Although imperfect, animal models can be useful for studying addiction, especially when investigating the underlying causes in the brain. Researchers developed an animal model of compulsive drug seeking by giving rats access to cocaine for many hours for several days (extended access) and then tested whether they would continue to use even when drug-seeking behavior could result in punishment. The researchers found that after extended cocaine use, a subset of rats exhibited punishment-resistant behaviors, a percentage that is similar to the subset of humans who are susceptible to drug abuse. An intriguing finding, since a compulsive pre-clinical population (i.e., animals) provides a potentially useful tool for studying and finding treatments for addiction.

Now that the researchers have developed a viable model of compulsive drug seeking, underlying brain areas driving this behavior can be studied. New technology, called optogenetics, allows for selective inhibition or excitation of specific brain areas. Researchers took these rodents that were resistant to punishment and found that an area, called the pre-limbic area, was sufficient and necessary for compulsive cocaine-seeking behaviors. In other words, the pre-limbic area was less active in punishment-resistant rats, but when they selectively stimulated the pre-limbic area, these same rats reduced cocaine responses when there was the possibility of punishment.

This is compatible with other research, wherein compulsivity has been linked to deficits in regulatory brain areas, such as the orbitofrontal cortex, pre-frontal cortices, and caudate, areas that are important for deliberative decision making and for inhibiting basic drives and impulses when inappropriate. Generally, reduced functionality in these regulatory regions and increased control in areas important for driving habits, like the dorsal striatum, lead to more compulsive drug seeking

The implications for people are that compromised regulatory regions could exist for a percentage of people that become addicted (~20%) after extensive use, and behaviors are driven by brain regions associated with habit. Therefore, increasing the functionality of the regulatory brain areas might help decrease drug use. Sometimes this is difficult for long-time users, whose brains have received considerable damage, but stopping the use of drugs can help heal the brain, and there are medical and behavioral interventions that might help.

Left: Healthy brain. Middle: Meth abuser’s brain. Right: 14 months of abstinence shows almost full recovery in the meth abuser compared to the healthy brain. Source: The Journal of Neuroscience, 21(23):9414–9418. 2001

Even though substance-dependent people face many opportunities to quit and many consequences for not quitting, they may continue to use. At least, as the theory goes, a subset of users will continue to use. The idea is that neurobiology plays a part in maintaining harmful drug use, and that changing neurobiology with medical and/or behavioral interventions will help reduce drug use.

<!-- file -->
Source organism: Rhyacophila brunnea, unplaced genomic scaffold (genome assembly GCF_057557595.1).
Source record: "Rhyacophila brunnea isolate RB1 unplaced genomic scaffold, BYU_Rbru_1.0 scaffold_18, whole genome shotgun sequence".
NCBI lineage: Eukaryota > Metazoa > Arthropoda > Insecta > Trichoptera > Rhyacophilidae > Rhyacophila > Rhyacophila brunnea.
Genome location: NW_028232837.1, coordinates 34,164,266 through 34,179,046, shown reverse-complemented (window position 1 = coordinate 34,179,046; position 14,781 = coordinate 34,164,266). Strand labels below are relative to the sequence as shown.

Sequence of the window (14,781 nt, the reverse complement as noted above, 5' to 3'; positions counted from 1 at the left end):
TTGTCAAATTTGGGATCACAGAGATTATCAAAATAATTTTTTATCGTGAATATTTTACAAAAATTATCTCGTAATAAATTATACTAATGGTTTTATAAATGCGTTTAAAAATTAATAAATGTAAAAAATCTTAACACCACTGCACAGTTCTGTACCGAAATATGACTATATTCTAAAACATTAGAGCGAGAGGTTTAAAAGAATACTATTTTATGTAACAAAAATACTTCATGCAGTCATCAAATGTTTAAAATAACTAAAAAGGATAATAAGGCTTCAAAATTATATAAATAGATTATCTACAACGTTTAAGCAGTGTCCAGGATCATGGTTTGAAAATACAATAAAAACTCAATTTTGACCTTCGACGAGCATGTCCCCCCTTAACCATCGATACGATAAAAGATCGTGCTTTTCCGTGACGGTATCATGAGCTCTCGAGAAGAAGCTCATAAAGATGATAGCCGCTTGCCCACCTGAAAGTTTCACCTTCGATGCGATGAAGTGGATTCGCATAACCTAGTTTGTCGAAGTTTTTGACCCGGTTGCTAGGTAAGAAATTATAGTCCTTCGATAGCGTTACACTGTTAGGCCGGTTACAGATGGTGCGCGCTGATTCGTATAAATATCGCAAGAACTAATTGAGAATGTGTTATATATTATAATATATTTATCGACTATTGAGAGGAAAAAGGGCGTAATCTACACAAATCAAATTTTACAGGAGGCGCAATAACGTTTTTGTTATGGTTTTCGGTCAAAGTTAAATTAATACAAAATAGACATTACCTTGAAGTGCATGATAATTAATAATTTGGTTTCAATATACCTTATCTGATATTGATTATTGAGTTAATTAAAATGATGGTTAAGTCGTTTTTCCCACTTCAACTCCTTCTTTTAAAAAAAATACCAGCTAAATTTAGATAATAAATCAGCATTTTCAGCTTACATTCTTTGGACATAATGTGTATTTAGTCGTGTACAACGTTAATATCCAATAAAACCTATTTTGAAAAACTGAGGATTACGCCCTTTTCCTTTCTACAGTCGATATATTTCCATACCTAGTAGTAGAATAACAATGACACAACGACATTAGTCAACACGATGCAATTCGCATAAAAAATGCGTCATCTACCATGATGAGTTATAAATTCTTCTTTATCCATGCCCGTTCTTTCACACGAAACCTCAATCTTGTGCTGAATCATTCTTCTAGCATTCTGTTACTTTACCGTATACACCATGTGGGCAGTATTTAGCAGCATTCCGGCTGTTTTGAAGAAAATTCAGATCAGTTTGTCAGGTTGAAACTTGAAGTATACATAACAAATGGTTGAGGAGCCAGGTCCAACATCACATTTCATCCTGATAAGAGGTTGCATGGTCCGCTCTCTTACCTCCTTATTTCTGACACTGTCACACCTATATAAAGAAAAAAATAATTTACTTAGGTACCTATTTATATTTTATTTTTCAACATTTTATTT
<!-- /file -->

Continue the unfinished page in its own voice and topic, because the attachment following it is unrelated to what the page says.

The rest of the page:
Theory 2: Opponent Process

In stories of drug addiction, you’ll often hear that a person uses in order to avoid the horrible withdrawal period that comes after use, and it becomes a cycle.

But it would be more accurate to say that addiction is more like a downward spiral where each stage is exaggerated, and the cycles become more and more constricted over time.

In addiction science, this is called the opponent-process theory, in which it is thought that individuals abuse drugs due to changes in homeostatic set points. In the diagram below, process A is the pleasurable experience from the drug, but this effect is diminished shortly after use by the B process. The B process is the body’s attempt to restore balance (homeostasis). The A process is more immediately in effect, while the B process develops more slowly and lasts longer, even after the A process has stopped. This results in the after-effects (peak of B), causing withdrawal.

Adapted from Solomon and Corbit (1974):

Over time and with enough drug use, the B process becomes larger, as the body and brain adapt to the continued use of drugs. This results in smaller peaks of A (less effective drugs) and larger peaks of B (harsher and longer withdrawal period). The diagram above is a linear representation of what I mean by the downward spiral effect.

Biologically, this effect is thought to be caused by a dampening of dopaminergic (and opiate) signaling and increased stress-inducing neuropeptides (e.g., corticotropin releasing factor, think cortisol).

Offsetting this effect is done by either using more (and more) drugs, or by reducing the amount of stress-causing effects in the body. There are medications available to help reduce the severity of withdrawal for nicotine, opioids, and alcohol, but there is nothing yet for cocaine and other stimulants. 

Moving Forward

Interestingly, the two theories of compulsivity and opponent process may be thought of as two sides of the same coin. The compulsivity theory suggests more automatic behavior, driven by subconscious processes, whereas avoiding withdrawal (opponent process) is more of a deliberative choice. Of course, it could be argued that avoiding withdrawal, too, is also a type of automatic behavior, an over-exaggerated reflex of sorts. A key take-away is that one person may use more because of compulsivity and another may use more because of avoiding withdrawal. 

Even though I’ve only covered two theories, so far, this idea of different mechanisms driving addictive behaviors in different people is eventually where I want to take this series. Various underlying mechanisms means that treatment needs to be personalized, and to complicate matters even more, sometimes it’s a personal choice. For example, I have a friend who is adamant that the withdrawal process is key to long-term sobriety, even though evidence with nicotine replacement and methadone maintenance suggests that reducing withdrawal effects improves treatment efficacy for nicotine and opioid addiction, respectively. I am, generally, of the opinion that if people know that withdrawal isn’t so bad, it will only increase the number of people trying to quit, but of course, the argument could go the other way, too.

I’ll introduce more theories (check out part 2) and talk more about personalized treatment and consistency in the addiction treatment field in future posts.

Paul Regier has a PhD in neuroscience and studies addiction at UPenn. Follow him on Medium and on Twitter @Form_Tell. Feel free to correct him when you think he’s wrong and please respond with your ideas and feedback.